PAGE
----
While addressed to HH, you should probably notice that he wrote "cultist", not "cultural". You know, some who belongs to a cult. The sort of people who think Che and Castro and Cuba and Mao and the PRC and Lenin and Stalin and the USSR are all great wonderful and heroic. I'm sure you are intimately familiar with the sort...

    Quote Originally Posted by Cope View Post
    The most obvious and extreme historical example of cultural Marxism in practice was the “Cultural Revolution”, a Marxist-Leninist culture war perpetrated by the Communist Party of China, intended to destroy traditional Chinese society.
    The marxist cultist may 'occult' his (or her) actual position, but in the end the marxist cultist finds that sort of thing perfectly acceptable...
    Last edited by Infidel144; September 28, 2021 at 09:15 PM.

  10. #10
    Ludicus's Avatar Vicarius Provinciae
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    Default Re: Secularism in the Middle East and Saudi Arabia.

    Quote Originally Posted by Infidel144 View Post
    So, all of these "Middle Eastern countries" that "rose up against the colonial powers" in the 1960s...
    I wrote, and I know I'm right,
    In the 1960s of the last century, when the Middle Eastern countries rose up against the colonial powers, Islam was incorporated as a constitutive element of the national liberation movement in most Arab countries...It was perfectly possible to see in the streets of Cairo, Aden, Algiers, Damascus or Baghdad young lovers and couples arm in arm, and it was very rare to find women in the urban centers with their faces covered with hijab or nicab, much less with burqa.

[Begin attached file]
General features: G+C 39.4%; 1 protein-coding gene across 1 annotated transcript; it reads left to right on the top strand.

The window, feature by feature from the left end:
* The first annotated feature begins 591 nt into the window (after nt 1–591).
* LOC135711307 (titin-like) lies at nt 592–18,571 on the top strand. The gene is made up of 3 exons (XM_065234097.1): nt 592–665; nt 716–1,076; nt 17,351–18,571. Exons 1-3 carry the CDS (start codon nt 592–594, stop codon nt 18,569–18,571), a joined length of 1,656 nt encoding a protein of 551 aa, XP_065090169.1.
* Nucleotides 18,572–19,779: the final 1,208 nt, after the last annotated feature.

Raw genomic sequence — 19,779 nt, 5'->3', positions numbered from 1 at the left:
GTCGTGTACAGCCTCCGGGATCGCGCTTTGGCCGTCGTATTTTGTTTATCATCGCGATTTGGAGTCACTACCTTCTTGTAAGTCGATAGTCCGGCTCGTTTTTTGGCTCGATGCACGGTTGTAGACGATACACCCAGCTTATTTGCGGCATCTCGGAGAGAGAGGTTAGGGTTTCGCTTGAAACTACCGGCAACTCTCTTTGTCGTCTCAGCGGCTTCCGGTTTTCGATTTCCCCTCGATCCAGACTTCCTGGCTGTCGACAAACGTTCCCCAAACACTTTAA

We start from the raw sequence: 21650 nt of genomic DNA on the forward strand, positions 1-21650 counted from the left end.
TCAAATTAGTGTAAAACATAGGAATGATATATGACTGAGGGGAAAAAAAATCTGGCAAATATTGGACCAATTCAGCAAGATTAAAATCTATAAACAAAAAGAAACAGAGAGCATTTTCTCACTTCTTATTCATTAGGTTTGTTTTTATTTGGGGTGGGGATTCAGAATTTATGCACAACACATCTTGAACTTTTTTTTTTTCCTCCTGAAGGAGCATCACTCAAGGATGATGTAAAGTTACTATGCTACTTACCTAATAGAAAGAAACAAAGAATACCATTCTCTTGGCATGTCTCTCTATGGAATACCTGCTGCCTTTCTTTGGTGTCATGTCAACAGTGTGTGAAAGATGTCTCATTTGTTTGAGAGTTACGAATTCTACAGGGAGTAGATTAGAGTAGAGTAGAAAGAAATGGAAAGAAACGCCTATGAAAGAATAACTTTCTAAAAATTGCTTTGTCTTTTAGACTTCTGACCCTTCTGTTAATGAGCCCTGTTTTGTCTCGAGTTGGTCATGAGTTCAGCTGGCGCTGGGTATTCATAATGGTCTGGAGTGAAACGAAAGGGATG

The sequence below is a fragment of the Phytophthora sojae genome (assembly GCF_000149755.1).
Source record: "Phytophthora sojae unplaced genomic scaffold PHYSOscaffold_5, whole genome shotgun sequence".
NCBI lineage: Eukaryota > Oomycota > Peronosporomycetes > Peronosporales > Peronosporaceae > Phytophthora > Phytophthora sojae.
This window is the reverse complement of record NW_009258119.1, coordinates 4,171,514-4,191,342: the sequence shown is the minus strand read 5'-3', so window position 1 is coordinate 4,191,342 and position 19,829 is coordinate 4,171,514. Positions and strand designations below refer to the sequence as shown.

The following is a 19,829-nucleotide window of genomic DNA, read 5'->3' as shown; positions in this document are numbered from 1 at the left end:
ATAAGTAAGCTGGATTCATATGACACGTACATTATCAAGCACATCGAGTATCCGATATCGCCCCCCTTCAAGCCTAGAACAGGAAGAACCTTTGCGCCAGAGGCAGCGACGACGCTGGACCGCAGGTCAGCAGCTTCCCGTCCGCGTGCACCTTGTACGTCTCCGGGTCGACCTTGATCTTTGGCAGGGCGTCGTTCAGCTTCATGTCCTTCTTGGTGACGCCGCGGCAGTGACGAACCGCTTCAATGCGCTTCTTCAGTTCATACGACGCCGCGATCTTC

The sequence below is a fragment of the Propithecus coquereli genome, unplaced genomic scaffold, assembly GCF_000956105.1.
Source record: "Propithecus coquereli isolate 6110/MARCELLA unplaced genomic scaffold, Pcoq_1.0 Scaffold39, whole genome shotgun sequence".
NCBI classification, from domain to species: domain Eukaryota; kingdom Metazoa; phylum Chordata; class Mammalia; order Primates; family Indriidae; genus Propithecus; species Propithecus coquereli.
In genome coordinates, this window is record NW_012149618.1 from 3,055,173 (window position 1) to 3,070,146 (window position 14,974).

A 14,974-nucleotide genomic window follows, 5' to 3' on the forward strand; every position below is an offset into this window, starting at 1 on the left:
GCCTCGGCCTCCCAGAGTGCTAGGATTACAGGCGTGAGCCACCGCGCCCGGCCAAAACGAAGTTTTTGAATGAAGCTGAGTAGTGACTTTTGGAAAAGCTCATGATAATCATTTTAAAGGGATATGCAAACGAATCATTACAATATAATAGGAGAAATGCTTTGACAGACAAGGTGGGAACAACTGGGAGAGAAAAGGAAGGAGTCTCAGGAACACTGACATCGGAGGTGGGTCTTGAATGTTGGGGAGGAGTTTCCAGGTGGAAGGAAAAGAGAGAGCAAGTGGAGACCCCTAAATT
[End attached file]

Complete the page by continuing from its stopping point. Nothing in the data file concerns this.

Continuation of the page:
What I said before should be look at in more detail: in “Rethinking Islamism and Secularism”, J.Esposito, Prof. of International Affairs and Islamic Studies at Georgetown University writes,

    By the mid-twentieth century
    , most of the Muslim world had achieved political independence. In the Muslim world, from North Africa to Southeast Asia, independence movements employed Islamic symbols, slogans, to legitimate their struggle and mobilize popular support.
    For example, in North Africa, the Algerian 'ulama calls for jihad and Islamic publications played a prominent role in denouncing French rule and reaffirming Algeria's Arab-Islamic heritage.